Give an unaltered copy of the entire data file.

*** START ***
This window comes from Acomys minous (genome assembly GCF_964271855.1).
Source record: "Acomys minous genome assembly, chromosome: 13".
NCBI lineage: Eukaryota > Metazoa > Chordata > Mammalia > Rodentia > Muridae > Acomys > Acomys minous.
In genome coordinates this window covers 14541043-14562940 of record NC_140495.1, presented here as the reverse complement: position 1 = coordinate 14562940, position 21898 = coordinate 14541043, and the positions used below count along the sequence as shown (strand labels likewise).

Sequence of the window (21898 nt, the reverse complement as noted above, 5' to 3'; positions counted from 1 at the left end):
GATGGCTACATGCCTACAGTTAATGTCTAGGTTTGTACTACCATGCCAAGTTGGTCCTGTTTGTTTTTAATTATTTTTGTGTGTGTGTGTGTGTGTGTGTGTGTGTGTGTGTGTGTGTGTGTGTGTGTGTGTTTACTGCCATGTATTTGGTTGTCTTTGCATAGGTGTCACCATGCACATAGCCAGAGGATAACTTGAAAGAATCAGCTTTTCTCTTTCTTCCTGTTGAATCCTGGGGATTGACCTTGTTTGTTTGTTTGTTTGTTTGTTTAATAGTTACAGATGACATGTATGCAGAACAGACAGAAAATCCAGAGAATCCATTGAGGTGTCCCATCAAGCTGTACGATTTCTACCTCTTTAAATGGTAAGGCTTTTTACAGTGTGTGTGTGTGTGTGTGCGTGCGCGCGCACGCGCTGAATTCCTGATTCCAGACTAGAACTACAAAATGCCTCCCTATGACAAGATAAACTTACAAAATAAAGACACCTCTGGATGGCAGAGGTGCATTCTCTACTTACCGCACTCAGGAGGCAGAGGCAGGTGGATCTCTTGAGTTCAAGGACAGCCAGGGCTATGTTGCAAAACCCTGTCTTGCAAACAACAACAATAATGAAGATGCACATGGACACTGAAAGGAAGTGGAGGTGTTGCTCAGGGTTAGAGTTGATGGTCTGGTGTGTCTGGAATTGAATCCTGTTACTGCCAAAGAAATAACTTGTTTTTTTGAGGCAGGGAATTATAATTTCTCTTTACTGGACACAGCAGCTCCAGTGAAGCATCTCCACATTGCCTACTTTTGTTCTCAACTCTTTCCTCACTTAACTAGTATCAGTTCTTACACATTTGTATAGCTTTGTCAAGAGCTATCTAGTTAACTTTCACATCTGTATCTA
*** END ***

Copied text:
This window comes from Acomys minous (genome assembly GCF_964271855.1).
Source record: "Acomys minous genome assembly, chromosome: 13".
NCBI lineage: Eukaryota > Metazoa > Chordata > Mammalia > Rodentia > Muridae > Acomys > Acomys minous.
In genome coordinates this window covers 14541043-14562940 of record NC_140495.1, presented here as the reverse complement: position 1 = coordinate 14562940, position 21898 = coordinate 14541043, and the positions used below count along the sequence as shown (strand labels likewise).

Sequence of the window (21898 nt, the reverse complement as noted above, 5' to 3'; positions counted from 1 at the left end):
GATGGCTACATGCCTACAGTTAATGTCTAGGTTTGTACTACCATGCCAAGTTGGTCCTGTTTGTTTTTAATTATTTTTGTGTGTGTGTGTGTGTGTGTGTGTGTGTGTGTGTGTGTGTGTGTGTGTGTGTGTTTACTGCCATGTATTTGGTTGTCTTTGCATAGGTGTCACCATGCACATAGCCAGAGGATAACTTGAAAGAATCAGCTTTTCTCTTTCTTCCTGTTGAATCCTGGGGATTGACCTTGTTTGTTTGTTTGTTTGTTTGTTTAATAGTTACAGATGACATGTATGCAGAACAGACAGAAAATCCAGAGAATCCATTGAGGTGTCCCATCAAGCTGTACGATTTCTACCTCTTTAAATGGTAAGGCTTTTTACAGTGTGTGTGTGTGTGTGTGCGTGCGCGCGCACGCGCTGAATTCCTGATTCCAGACTAGAACTACAAAATGCCTCCCTATGACAAGATAAACTTACAAAATAAAGACACCTCTGGATGGCAGAGGTGCATTCTCTACTTACCGCACTCAGGAGGCAGAGGCAGGTGGATCTCTTGAGTTCAAGGACAGCCAGGGCTATGTTGCAAAACCCTGTCTTGCAAACAACAACAATAATGAAGATGCACATGGACACTGAAAGGAAGTGGAGGTGTTGCTCAGGGTTAGAGTTGATGGTCTGGTGTGTCTGGAATTGAATCCTGTTACTGCCAAAGAAATAACTTGTTTTTTTGAGGCAGGGAATTATAATTTCTCTTTACTGGACACAGCAGCTCCAGTGAAGCATCTCCACATTGCCTACTTTTGTTCTCAACTCTTTCCTCACTTAACTAGTATCAGTTCTTACACATTTGTATAGCTTTGTCAAGAGCTATCTAGTTAACTTTCACATCTGTATCTA